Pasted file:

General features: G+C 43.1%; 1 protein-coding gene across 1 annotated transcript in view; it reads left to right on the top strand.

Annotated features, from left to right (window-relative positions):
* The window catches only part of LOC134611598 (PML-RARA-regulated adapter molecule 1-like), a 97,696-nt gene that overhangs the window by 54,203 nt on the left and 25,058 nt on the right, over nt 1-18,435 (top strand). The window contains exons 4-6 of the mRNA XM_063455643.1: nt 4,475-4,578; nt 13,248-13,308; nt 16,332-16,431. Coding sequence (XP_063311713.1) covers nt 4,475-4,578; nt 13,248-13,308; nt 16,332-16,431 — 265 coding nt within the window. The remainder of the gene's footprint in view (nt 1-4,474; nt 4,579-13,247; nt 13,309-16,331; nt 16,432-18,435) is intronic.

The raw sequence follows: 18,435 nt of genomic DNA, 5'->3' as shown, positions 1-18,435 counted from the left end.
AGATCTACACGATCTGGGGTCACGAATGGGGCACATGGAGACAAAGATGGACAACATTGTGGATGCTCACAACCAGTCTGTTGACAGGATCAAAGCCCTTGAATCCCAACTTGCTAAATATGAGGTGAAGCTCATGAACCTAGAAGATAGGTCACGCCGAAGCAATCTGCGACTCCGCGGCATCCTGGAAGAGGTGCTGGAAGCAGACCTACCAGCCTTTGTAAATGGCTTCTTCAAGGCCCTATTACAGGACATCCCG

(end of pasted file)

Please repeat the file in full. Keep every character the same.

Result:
General features: G+C 43.1%; 1 protein-coding gene across 1 annotated transcript in view; it reads left to right on the top strand.

Annotated features, from left to right (window-relative positions):
* The window catches only part of LOC134611598 (PML-RARA-regulated adapter molecule 1-like), a 97,696-nt gene that overhangs the window by 54,203 nt on the left and 25,058 nt on the right, over nt 1-18,435 (top strand). The window contains exons 4-6 of the mRNA XM_063455643.1: nt 4,475-4,578; nt 13,248-13,308; nt 16,332-16,431. Coding sequence (XP_063311713.1) covers nt 4,475-4,578; nt 13,248-13,308; nt 16,332-16,431 — 265 coding nt within the window. The remainder of the gene's footprint in view (nt 1-4,474; nt 4,579-13,247; nt 13,309-16,331; nt 16,432-18,435) is intronic.

The raw sequence follows: 18,435 nt of genomic DNA, 5'->3' as shown, positions 1-18,435 counted from the left end.
AGATCTACACGATCTGGGGTCACGAATGGGGCACATGGAGACAAAGATGGACAACATTGTGGATGCTCACAACCAGTCTGTTGACAGGATCAAAGCCCTTGAATCCCAACTTGCTAAATATGAGGTGAAGCTCATGAACCTAGAAGATAGGTCACGCCGAAGCAATCTGCGACTCCGCGGCATCCTGGAAGAGGTGCTGGAAGCAGACCTACCAGCCTTTGTAAATGGCTTCTTCAAGGCCCTATTACAGGACATCCCG